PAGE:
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Lakeview boys coach resigns



Published: Tue, April 17, 2012 @ 12:04 a.m.

By John Bassetti

bassetti@vindy.com

CORTLAND

George Lanterman resigned as Lakeview’s boys varsity basketball coach a couple weeks ago, but told his kids Sunday night at the team banquet “to kind of get the ball rolling,” as he put it.

Lanterman guided the program for the last six years after serving as varsity assistant under Larry Herrholtz for four.

Athletic director Mike DeToro said that no plan has been put in place yet to determine who will succeed George.

“This whole thing is still in its infancy,” he said.

Lanterman, who said he wanted to spend more time with his family, guided the Bulldogs to a 11-10 record this season and a third-place finish in the All-American Conference National Division.

His teams reached the district semifinals three of Lanterman’s first four years as head coach.

“But we always ran into Poland,” Lanterman said of the end of the line in postseason. “A lot of people ran into Poland.”

Despite the abbreviated tournament trail track record, the toll a long commitment took on the 49-year-old Lanterman is understandable.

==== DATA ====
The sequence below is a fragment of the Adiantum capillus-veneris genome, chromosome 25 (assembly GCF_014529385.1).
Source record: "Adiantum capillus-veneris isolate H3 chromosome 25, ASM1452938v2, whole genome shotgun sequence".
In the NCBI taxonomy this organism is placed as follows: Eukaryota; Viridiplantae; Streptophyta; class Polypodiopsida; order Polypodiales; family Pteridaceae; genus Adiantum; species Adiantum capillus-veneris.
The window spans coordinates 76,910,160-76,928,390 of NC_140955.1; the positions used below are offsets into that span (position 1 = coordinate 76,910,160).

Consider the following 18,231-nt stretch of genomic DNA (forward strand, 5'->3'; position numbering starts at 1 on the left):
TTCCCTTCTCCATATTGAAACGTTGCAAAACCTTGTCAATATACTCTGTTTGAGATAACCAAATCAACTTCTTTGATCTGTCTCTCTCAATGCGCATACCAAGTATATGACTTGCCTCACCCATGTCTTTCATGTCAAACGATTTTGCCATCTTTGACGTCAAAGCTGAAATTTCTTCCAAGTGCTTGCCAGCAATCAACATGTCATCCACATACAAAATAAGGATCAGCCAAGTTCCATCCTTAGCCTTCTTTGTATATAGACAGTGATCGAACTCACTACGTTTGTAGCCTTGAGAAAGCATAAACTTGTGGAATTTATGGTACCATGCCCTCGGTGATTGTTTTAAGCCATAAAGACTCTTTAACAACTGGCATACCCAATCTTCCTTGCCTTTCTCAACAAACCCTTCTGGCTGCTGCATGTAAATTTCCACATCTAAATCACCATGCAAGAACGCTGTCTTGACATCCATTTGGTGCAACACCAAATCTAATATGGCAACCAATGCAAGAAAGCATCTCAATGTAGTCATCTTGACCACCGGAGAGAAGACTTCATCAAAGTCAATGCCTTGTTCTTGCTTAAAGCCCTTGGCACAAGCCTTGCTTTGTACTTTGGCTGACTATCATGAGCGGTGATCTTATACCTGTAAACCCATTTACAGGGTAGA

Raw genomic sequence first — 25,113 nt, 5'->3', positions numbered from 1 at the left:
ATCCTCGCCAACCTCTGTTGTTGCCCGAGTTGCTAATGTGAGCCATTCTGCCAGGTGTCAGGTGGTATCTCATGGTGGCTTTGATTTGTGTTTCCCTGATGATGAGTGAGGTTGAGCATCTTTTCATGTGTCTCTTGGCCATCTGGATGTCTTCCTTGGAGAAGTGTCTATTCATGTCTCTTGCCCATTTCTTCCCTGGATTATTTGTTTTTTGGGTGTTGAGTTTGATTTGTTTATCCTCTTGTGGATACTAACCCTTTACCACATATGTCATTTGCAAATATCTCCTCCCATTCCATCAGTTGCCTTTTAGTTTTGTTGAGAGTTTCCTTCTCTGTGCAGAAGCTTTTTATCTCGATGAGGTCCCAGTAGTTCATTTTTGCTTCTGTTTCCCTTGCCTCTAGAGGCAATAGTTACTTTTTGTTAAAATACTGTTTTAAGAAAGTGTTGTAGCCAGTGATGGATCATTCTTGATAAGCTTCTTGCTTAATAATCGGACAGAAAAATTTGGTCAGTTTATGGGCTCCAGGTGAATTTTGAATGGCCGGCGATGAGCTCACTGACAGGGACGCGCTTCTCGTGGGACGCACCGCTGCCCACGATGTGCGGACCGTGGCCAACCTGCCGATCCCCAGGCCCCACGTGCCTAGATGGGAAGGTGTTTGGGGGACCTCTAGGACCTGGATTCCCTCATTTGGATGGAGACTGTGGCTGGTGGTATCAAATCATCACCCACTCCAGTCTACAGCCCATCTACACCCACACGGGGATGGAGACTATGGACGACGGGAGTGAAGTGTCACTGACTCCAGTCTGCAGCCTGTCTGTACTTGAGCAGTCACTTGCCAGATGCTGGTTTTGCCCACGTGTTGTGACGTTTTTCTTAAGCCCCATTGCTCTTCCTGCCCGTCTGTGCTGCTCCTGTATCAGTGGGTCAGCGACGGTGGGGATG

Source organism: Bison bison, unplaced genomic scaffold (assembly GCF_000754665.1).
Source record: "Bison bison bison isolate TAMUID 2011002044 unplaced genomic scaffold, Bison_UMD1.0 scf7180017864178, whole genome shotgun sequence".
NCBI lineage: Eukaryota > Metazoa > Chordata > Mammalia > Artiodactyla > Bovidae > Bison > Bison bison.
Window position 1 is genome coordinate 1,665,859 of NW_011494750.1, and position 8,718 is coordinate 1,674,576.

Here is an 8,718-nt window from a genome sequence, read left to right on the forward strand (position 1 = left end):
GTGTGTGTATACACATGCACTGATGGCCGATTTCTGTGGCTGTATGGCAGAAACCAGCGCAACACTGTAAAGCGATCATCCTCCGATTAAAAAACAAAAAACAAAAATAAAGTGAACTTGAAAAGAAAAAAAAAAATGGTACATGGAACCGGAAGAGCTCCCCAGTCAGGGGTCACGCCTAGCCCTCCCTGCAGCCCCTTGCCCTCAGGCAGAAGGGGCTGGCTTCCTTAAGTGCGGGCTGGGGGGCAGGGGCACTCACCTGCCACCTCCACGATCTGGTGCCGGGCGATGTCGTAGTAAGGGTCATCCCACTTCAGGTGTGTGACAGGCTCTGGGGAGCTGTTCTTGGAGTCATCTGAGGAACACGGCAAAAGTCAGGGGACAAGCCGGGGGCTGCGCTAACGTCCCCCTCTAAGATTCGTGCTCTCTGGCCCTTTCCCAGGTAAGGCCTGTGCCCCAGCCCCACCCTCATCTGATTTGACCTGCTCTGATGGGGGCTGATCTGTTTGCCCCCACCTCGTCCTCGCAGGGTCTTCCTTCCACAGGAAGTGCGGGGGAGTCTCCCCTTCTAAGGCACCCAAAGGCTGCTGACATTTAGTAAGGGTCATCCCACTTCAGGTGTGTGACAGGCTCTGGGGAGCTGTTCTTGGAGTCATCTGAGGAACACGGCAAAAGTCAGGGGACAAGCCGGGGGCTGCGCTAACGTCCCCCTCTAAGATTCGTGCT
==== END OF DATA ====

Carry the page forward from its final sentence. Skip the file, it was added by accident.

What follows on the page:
“It wasn’t easy on my family because I live in Mineral Ridge, then drive to Hubbard, then Cortland,” Lanterman said of the daily round trip from home to his teaching job (at Hubbard’s Reed Middle School) to his coaching duties.

“For 10 years, it’s been tough making that trip, which I call the Bermuda Triangle,” Lanterman said.

“Coaching these days is not just a five-month job, it’s 11 months working at it,” said Lanterman, who finished his 30th year as a coach.

The measure of his coaching time at Lakeview had little to do with team record.

“My 10 years were the 10 best as a coach and has very little to do with won-loss,” he said. “It has more to do with relationships, both with those I worked with and those I worked for and, especially with the players; that’s what kept me coming back.”

Although Lakeview had its share of special mention all-state and all-district selections, the fact that no player usually averaged more than 10-12 points per game reflected the team’s philosophy.

“Because we emphasized team, it’s hard to get anyone on first team when they averaged 10-11 points per game,” Lanterman said. “But they were special for us and our program.”

He’s most proud of the conduct and contributions former players have made since graduation.

“I don’t remember many games, but I look at where some players are now — successful people in the community who have gone on to bigger and better things — and that’s my greatest accomplishment,” he said.


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